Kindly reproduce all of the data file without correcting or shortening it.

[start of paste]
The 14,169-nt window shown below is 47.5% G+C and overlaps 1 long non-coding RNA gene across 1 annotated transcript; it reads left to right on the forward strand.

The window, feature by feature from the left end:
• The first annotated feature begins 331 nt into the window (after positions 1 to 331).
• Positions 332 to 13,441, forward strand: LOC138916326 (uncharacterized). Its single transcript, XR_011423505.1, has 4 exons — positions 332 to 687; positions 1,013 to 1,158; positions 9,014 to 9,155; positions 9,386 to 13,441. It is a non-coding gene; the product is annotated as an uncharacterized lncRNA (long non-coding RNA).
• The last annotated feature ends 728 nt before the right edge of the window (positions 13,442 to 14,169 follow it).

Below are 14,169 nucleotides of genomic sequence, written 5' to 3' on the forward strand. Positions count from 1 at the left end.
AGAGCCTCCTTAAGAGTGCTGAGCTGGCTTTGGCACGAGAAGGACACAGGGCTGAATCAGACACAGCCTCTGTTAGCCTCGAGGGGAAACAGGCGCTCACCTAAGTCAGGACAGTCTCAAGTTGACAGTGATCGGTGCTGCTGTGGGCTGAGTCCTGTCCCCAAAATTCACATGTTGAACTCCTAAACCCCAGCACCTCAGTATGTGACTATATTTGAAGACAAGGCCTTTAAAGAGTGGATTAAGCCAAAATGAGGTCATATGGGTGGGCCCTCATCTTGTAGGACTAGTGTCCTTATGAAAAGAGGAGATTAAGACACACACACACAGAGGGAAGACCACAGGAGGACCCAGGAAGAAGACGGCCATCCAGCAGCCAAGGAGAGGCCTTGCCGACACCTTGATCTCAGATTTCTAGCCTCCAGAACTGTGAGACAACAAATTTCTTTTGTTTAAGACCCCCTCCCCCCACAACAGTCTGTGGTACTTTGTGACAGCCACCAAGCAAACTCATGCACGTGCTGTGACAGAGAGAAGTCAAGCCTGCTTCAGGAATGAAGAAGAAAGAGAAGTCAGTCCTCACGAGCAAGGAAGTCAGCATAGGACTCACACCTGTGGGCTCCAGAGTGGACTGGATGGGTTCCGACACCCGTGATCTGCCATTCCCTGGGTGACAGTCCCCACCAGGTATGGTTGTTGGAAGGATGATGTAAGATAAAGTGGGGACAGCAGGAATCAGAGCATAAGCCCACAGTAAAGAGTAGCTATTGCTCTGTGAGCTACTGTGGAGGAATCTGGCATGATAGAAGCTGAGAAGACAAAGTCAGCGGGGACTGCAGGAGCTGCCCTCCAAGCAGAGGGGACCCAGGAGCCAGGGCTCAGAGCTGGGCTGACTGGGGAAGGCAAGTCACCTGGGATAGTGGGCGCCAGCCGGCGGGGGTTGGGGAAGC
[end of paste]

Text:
The 14,169-nt window shown below is 47.5% G+C and overlaps 1 long non-coding RNA gene across 1 annotated transcript; it reads left to right on the forward strand.

The window, feature by feature from the left end:
• The first annotated feature begins 331 nt into the window (after positions 1 to 331).
• Positions 332 to 13,441, forward strand: LOC138916326 (uncharacterized). Its single transcript, XR_011423505.1, has 4 exons — positions 332 to 687; positions 1,013 to 1,158; positions 9,014 to 9,155; positions 9,386 to 13,441. It is a non-coding gene; the product is annotated as an uncharacterized lncRNA (long non-coding RNA).
• The last annotated feature ends 728 nt before the right edge of the window (positions 13,442 to 14,169 follow it).

Below are 14,169 nucleotides of genomic sequence, written 5' to 3' on the forward strand. Positions count from 1 at the left end.
AGAGCCTCCTTAAGAGTGCTGAGCTGGCTTTGGCACGAGAAGGACACAGGGCTGAATCAGACACAGCCTCTGTTAGCCTCGAGGGGAAACAGGCGCTCACCTAAGTCAGGACAGTCTCAAGTTGACAGTGATCGGTGCTGCTGTGGGCTGAGTCCTGTCCCCAAAATTCACATGTTGAACTCCTAAACCCCAGCACCTCAGTATGTGACTATATTTGAAGACAAGGCCTTTAAAGAGTGGATTAAGCCAAAATGAGGTCATATGGGTGGGCCCTCATCTTGTAGGACTAGTGTCCTTATGAAAAGAGGAGATTAAGACACACACACACAGAGGGAAGACCACAGGAGGACCCAGGAAGAAGACGGCCATCCAGCAGCCAAGGAGAGGCCTTGCCGACACCTTGATCTCAGATTTCTAGCCTCCAGAACTGTGAGACAACAAATTTCTTTTGTTTAAGACCCCCTCCCCCCACAACAGTCTGTGGTACTTTGTGACAGCCACCAAGCAAACTCATGCACGTGCTGTGACAGAGAGAAGTCAAGCCTGCTTCAGGAATGAAGAAGAAAGAGAAGTCAGTCCTCACGAGCAAGGAAGTCAGCATAGGACTCACACCTGTGGGCTCCAGAGTGGACTGGATGGGTTCCGACACCCGTGATCTGCCATTCCCTGGGTGACAGTCCCCACCAGGTATGGTTGTTGGAAGGATGATGTAAGATAAAGTGGGGACAGCAGGAATCAGAGCATAAGCCCACAGTAAAGAGTAGCTATTGCTCTGTGAGCTACTGTGGAGGAATCTGGCATGATAGAAGCTGAGAAGACAAAGTCAGCGGGGACTGCAGGAGCTGCCCTCCAAGCAGAGGGGACCCAGGAGCCAGGGCTCAGAGCTGGGCTGACTGGGGAAGGCAAGTCACCTGGGATAGTGGGCGCCAGCCGGCGGGGGTTGGGGAAGC